Diversity in a Social Context

Diversity in a Social Context

On the Role of Diversity of Perspectives in Groups

Patrick Grim, Distinguished Teaching Professor, Philosophy, SUNY Stony Brook
Sean McGeehan, SAS 2016


Project Start Date: 
May, 2015September, 2015

A lot of human interaction occurs in groups, particularly groups of people that have some goal in mind, such as political, scientific, and social institutions. When we evaluate these groups, we often look not just at the overall skill of the group but also its diversity of perspectives and skills.  For example, we might praise an incoming freshman class for being extremely diverse, or rebuke a neighborhood social club for being incompetent at planning the weekly dinner because it only considered a small number of options.

Our goal with this research is to understand how diversity of perspectives in groups affects the overall skill of a group. In some groups, increasing diversity helps the group do better — this has been the common wisdom about incoming classes of college students for decades. But there can also be groups in which increased diversity means reduced overall group expertise. So we ask, what exactly is the interplay between group diversity and group expertise?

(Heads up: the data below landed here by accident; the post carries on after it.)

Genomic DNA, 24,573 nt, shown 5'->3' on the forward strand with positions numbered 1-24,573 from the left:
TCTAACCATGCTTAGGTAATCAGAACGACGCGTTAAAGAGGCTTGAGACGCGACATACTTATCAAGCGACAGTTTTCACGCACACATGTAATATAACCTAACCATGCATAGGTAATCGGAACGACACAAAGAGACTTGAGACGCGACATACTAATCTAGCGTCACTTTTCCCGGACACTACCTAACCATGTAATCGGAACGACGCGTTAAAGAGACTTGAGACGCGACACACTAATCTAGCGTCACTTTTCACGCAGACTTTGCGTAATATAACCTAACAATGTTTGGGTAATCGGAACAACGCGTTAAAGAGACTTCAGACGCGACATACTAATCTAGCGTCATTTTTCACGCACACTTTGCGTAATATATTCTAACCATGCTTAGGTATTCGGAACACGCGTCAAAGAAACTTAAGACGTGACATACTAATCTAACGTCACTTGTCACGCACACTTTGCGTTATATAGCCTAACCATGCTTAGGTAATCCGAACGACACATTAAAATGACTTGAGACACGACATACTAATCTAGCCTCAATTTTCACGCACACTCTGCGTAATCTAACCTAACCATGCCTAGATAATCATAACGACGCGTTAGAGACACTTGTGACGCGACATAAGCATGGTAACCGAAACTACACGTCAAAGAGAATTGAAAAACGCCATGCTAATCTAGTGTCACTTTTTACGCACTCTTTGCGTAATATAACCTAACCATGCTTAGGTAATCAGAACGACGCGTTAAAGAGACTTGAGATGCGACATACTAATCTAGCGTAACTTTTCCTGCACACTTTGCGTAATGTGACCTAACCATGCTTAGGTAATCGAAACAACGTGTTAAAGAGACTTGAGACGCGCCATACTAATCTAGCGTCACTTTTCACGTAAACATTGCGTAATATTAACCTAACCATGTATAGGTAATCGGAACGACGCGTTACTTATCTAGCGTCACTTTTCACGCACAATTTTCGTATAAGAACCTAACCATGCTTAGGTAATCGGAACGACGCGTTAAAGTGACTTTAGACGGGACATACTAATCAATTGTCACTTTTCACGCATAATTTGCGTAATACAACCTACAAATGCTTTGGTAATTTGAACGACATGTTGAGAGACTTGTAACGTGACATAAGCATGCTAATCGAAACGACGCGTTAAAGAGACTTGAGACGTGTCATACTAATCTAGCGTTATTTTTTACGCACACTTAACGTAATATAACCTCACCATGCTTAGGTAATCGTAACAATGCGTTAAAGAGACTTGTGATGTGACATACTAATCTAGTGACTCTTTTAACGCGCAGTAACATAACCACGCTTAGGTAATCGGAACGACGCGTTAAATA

We pursue that goal by using multiple agent-based computer simulations, collecting data from those models, and analyzing how those data bear on diversity in groups. We are currently working with models of expertise and diversity inspired by Hong and Page (2004) as well as Weisberg and Muldoon (2009). In the end, we hope to create and analyze a unified model of diversity and expertise that can help us understand several things: how breadth and depth of expertise and experience contribute to human flourishing; how we ought to organize society and relate to others; and what role diversity of perspectives plays and ought to play in society.

The project team includes philosophers, political scientists, and complex systems researchers from Penn and other institutions around the globe. For more information, please contact Prof. Daniel Singer.